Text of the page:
With this kind of thing going on in England, and meanwhile elsewhere we have the insufferable behavior of Akinola, Orombi, Jensen, Venables, etc., somebody please explain to me again why there is anything desirable about being a so-called "Anglican."

Posted by: WSJM on Friday, 3 October 2008 at 7:06pm BST

From "Simon Sarmiento adds":

"Mr Sharpe says that he disclosed information about the Church of England in his benefice, but because the diocese took no action, he and his family have suffered harassment and discrimination."

Thanks, Simon. I was wondering, "harrassed due to WHAT?"


"Mr Sharpe took over the parish in January 2005, but has been on sick leave since early in 2006 ... he became a Royal Navy chaplain in 2004, but resigned later that year, and in 2006 won compensation from a Devon employment tribunal after claiming sexual harassment aboard two warships."

Um, methinks someone MIGHT be sensitive to the point of being ill-suited to the priesthood? [Either that, or the Reverend Mr Sharpe seems extraordinarily unlucky! :-0]

Posted by: JCF on Friday, 3 October 2008 at 7:08pm BST

It is pretty horrendous, for sure. But note: the parish had a long history of clergy leaving "in controversial circumstances." Maybe the CofE deployment office ain't doing a 'heckuva' job in disclosure to applicants about parishes? And what about the bishop of said diocese? Are they walking around with blinders? Scoping out an applicant for a placement works both ways - I mean didn't Mr Sharpe
know what he was getting into? Did he check out the parish? Ask questions? Let's call for transparency, right? Makes me wonder if this is just the tip of the iceberg. What do y'all think?

Posted by: Jay Vos on Friday, 3 October 2008 at 10:27pm BST

Dear Orfanum,

Do not delay the occasion of your Baptism. You are being baptized into Christ - not just into one of the parts of His Body, The Church.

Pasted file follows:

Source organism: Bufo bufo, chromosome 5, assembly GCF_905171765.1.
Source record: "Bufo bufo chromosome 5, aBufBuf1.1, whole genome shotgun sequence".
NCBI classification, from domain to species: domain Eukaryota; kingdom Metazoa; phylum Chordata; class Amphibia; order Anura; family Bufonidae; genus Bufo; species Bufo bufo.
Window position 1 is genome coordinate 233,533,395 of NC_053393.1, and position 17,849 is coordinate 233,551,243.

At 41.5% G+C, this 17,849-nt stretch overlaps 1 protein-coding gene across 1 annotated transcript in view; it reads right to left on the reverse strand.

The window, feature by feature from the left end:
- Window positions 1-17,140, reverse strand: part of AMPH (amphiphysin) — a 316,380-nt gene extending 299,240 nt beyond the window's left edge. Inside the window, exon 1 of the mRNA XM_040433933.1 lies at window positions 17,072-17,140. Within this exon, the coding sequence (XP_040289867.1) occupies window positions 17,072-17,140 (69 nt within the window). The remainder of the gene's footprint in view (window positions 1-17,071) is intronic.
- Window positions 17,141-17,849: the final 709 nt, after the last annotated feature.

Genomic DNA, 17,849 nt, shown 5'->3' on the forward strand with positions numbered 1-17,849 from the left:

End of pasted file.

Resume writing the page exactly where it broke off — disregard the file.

It is sad that any of Christ's ministers should have suffered the problems of this particular priest, but there again, to become a priest is no guarantee of the absence of suffering and pain. On this, Saint Francis Day, we are reminded of a Little Brother who renounced everthing to follow Christ - even unto death. With Francis, there was no security - no pension; only the knowledge that he was serving Christ - in his brotherwe and sisters in the world.

One does not become a priest to attract the comforts of the middle classes. But, like Christ, who 'had nowhere to lay his head', we may have to be content with whatever is provided for us by the ones to whom we are called to minister.

Having said that, a Church that does not provide the necessities of life for its clergy may find it has no-one willing to 'forsake all' to preach the Gospel.

Posted by: Father Ron Smith on Friday, 3 October 2008 at 11:16pm BST

Whoops, sorry, county name corrected. No idea why I said that!!

Posted by: Simon Sarmiento on Saturday, 4 October 2008 at 12:52am BST

When he has to pay rates on his vicarage , mybe then he can join the workforce?

Posted by: Robert Ian williams on Saturday, 4 October 2008 at 7:43am BST

Dear Father Ron Smith,

Many, many thanks for your encouragement. I will not be delaying my Baptism, rest assured. It has taken me 20 years to get here, but now, strangely, I feel impatient!

Posted by: orfanum on Sunday, 5 October 2008 at 7:18pm BST


May God richly bless you and fill you with all the Blessings of Christ on your Baptismal Day.
I can understand your impatience, Orfanum. What God is offering you is a share in God's mission to spread the compassion and love of Jesus to everyone, regardless of.............?

None of us is worthy of our calling, but God is merciful to all who seek God. I've found the joy in God's service to be sufficient for me - even into the ripeness of years that I have been given.
Deo Gratias! Prayers and Blessings.

Posted by: Father Ron Smith on Sunday, 5 October 2008 at 11:26pm BST

"If the Church does not want it's reputation to suffer"

Um, David, I think you're several centuries late with this little warning, at least on this planet.

Posted by: Ford Elms on Monday, 6 October 2008 at 11:49am BST

ruidh - "The vicarage issues are important but even there, the local council is the one responsible."

Why is the council responsible? The Church is the landlord and it is responsible for making sure that the vicarage is habitable. They may call the Council to deal with infestations, but the diocese has the duty to act.

TBH, like all Tribunal cases there are two sides to the story, but the Church has to accept a 'duty of care' to its 'workers' - both by law and by moral duty. That includes protection from harassment (including that caused by other people) as well as proper living and working conditions.

Posted by: Richard on Tuesday, 7 October 2008 at 3:50pm BST

" That includes protection from harassment (including that caused by other people)..."

I don't see how this is true at all. Since when is one's employer responsible for harassment by third parties? Surely it is the police's responsibility to deal with this, and not the Church's.

Posted by: BillyD on Thursday, 9 October 2008 at 4:30pm BST